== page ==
Wooing the Capital Markets
Last, but most definitely not least, entering into a strategic partnership with a foreign banking group can do much to enhance the public image of a Chinese bank. Despite their huge size, the four main SCBs are not well known outside China, and none would be regarded on its own as anything remotely approximating a blue-chip stock in major international capital markets. But with a stakeholder of impeccable reputation in tow, the Chinese bank can raise its credibility and its reputation markedly. The audited statements of a CCB or BoCom will have much greater authority if they have passed muster in the eyes of Bank of America or HSBC.22 Prospective shareholders are likely to attribute more validity to disclosed information, as well as to actions taken to restructure the bank and to embrace new products and new ways of doing business. All of this should pave the way for successful approaches to both domestic and foreign capital markets in future IPOs and subsequent share offerings.23
What Attracts Foreign Investors to Chinese Banks?
Although the attractions of the fast-growing Chinese economy are obvious, choosing to enter the Chinese market through a strategic partnership with a domestic bank is less obviously attractive.Figure 2.6 shows recent Chinese growth rates, and Figure 2.7 compares growth in the Chinese banking markets with that of other Asian economies. As shown earlier, the Chinese retail mortgage market is still in its infancy (see Figure 2.5), but the recent acceleration of consumer lending by Chinese banks points to the vast lending opportunities that are emerging in the Chinese market, and foreign banking interests might regard the immediate access to well-developed distribution networks as more than adequate compensation for management and organizational deficiencies in their Chinese partners. Besides positioning themselves to benefit from the continuing rapid growth in bank lending, the foreign partners potentially can market their own products (for example, credit cards, fund management and trustee services, and insurance) through their partners’ branch networks.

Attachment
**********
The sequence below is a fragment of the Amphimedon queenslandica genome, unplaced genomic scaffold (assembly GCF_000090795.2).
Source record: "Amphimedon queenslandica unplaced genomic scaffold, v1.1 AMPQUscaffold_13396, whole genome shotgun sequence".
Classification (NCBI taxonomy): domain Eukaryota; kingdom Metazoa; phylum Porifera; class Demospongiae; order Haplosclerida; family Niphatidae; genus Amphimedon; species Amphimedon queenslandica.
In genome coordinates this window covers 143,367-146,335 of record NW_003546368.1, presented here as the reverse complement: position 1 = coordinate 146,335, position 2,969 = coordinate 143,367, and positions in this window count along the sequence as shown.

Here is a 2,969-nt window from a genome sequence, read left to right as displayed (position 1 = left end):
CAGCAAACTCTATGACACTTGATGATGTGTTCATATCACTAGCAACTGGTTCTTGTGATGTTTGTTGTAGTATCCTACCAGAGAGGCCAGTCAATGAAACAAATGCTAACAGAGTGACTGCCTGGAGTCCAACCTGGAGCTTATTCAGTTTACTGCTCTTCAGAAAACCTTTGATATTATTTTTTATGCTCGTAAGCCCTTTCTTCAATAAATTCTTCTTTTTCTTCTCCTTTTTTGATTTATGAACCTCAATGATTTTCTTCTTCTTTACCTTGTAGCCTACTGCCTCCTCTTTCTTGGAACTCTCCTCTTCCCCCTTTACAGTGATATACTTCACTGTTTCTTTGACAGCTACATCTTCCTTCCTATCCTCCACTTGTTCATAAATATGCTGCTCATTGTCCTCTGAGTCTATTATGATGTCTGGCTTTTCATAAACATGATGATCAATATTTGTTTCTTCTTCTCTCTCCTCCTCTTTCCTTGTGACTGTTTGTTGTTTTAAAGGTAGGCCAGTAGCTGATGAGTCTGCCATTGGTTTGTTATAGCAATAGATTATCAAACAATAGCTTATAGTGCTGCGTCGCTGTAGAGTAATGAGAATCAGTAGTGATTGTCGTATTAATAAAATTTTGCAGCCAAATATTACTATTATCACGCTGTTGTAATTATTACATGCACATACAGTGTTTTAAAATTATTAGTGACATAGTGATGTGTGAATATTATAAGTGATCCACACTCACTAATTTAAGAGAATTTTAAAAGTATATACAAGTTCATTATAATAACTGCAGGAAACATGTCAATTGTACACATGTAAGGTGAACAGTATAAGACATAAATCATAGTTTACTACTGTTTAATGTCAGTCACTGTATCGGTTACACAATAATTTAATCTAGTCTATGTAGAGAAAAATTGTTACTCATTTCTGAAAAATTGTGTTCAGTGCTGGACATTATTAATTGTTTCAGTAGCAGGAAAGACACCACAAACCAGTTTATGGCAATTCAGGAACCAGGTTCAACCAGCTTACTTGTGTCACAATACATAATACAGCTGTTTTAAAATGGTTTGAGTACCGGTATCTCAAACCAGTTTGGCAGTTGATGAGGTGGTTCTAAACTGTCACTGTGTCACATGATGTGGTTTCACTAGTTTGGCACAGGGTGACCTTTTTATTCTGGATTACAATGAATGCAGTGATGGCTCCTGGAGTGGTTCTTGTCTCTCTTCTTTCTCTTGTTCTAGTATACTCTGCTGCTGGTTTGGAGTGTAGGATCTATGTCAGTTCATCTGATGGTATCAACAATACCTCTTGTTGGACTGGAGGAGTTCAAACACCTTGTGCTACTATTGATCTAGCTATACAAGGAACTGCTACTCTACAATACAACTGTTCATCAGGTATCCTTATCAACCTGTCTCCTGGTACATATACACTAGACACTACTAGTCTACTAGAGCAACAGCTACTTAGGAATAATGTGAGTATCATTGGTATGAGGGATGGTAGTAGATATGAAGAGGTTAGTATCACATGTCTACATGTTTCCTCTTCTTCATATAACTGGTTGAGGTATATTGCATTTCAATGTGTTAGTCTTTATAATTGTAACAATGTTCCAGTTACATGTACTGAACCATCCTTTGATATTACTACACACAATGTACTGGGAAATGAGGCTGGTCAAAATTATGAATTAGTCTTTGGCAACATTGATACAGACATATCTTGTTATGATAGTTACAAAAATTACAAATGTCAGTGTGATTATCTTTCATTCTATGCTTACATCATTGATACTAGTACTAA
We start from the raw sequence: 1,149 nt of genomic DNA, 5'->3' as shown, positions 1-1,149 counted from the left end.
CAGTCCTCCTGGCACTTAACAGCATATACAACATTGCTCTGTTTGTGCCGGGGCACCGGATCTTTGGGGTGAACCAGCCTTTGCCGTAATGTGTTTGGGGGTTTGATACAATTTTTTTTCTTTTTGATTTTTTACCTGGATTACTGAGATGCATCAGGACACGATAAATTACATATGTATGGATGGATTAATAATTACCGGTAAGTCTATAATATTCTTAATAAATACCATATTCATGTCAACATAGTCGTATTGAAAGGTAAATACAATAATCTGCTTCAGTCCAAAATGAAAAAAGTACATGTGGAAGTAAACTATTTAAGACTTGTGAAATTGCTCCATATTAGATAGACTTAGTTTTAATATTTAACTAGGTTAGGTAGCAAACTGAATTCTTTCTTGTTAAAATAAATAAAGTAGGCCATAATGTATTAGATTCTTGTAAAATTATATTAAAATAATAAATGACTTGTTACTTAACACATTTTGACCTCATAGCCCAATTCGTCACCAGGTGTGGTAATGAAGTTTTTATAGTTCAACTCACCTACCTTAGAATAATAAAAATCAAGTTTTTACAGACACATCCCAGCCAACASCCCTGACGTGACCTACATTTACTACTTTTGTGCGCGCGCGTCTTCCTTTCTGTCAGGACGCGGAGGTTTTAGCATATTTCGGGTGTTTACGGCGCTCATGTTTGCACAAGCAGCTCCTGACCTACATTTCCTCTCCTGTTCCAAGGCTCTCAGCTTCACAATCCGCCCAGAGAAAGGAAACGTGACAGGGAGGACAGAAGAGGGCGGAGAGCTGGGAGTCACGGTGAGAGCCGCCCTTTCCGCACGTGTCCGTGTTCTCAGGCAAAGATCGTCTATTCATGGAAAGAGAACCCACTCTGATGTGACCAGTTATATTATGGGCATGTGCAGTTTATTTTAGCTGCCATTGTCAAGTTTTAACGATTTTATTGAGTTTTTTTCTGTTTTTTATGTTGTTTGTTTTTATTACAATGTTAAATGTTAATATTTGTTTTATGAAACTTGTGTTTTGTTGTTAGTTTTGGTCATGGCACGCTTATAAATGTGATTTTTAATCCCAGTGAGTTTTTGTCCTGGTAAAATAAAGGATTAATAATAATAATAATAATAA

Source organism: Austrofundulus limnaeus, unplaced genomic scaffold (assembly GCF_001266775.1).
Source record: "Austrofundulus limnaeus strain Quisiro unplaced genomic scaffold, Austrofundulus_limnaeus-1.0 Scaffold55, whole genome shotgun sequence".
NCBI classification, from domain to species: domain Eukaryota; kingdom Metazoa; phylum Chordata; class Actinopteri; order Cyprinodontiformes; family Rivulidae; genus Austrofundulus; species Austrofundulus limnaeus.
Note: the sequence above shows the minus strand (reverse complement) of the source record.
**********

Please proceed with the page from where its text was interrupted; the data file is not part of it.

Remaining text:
Figure 2.6.Chinese GDP Growth
Sources: PBC Annual Reports, 2003 and 2004.
Figure 2.7.Asian Banking Market Growth Comparison Loan and Deposit Growth (1999–2003 Compound Annual Growth Rate)
Source: Various central banks.
What other positives can foreign investors in the Chinese financial sector draw from the government’s explicit and implicit commitments to ongoing reform of the financial system? In addition to rapid growth, there is a strong presumption that reforms will create opportunity for both banking and nonbanking financial services as the government’s role in the financial system gradually recedes. In particular, the injection of strategic foreign investment followed by IPOs of the major banks should reduce the currently overwhelming influence of the state on the major SCBs (though this can be expected to be a lengthy, even if inevitable, process). The massive recapitalization of the SCBs via Huijin, as well as, in the case of CCB, via concessions from the MOF to waive dividends and taxes due, will substantially improve the capital bases and competitive positions of the SCBs. In turn, that raises the prospect of a potential financial upside for the foreign investors if they can help to engineer an effective turn-around of the efficiency and profitability of their invested banks, including the smaller ones where influence on management and operational performance might be almost immediate.
Further enhancement of the upside potential of the existing banks will derive from the nature of reform, with considerable relaxation of controls on interest rates and regulation of fees pointing toward full liberalization over time. Because nonbank financial services are growing even faster than banking services, clear potential also exists to profit from the use of the banks’ well-established distribution channels to introduce “integrated financial services” business models over time. Bottelier (2005a) also points to the advantages of avoiding the need to compete for the limited local personnel with banking expertise and experience. Finally, the flurry of recent entry activity probably draws some inspiration from the example of HSBC’s landmark deal for BoCom: HSBC’s actual and potential competitors in the promising China market might perceive potential early-mover advantages through their acquisitions (Appendix IV).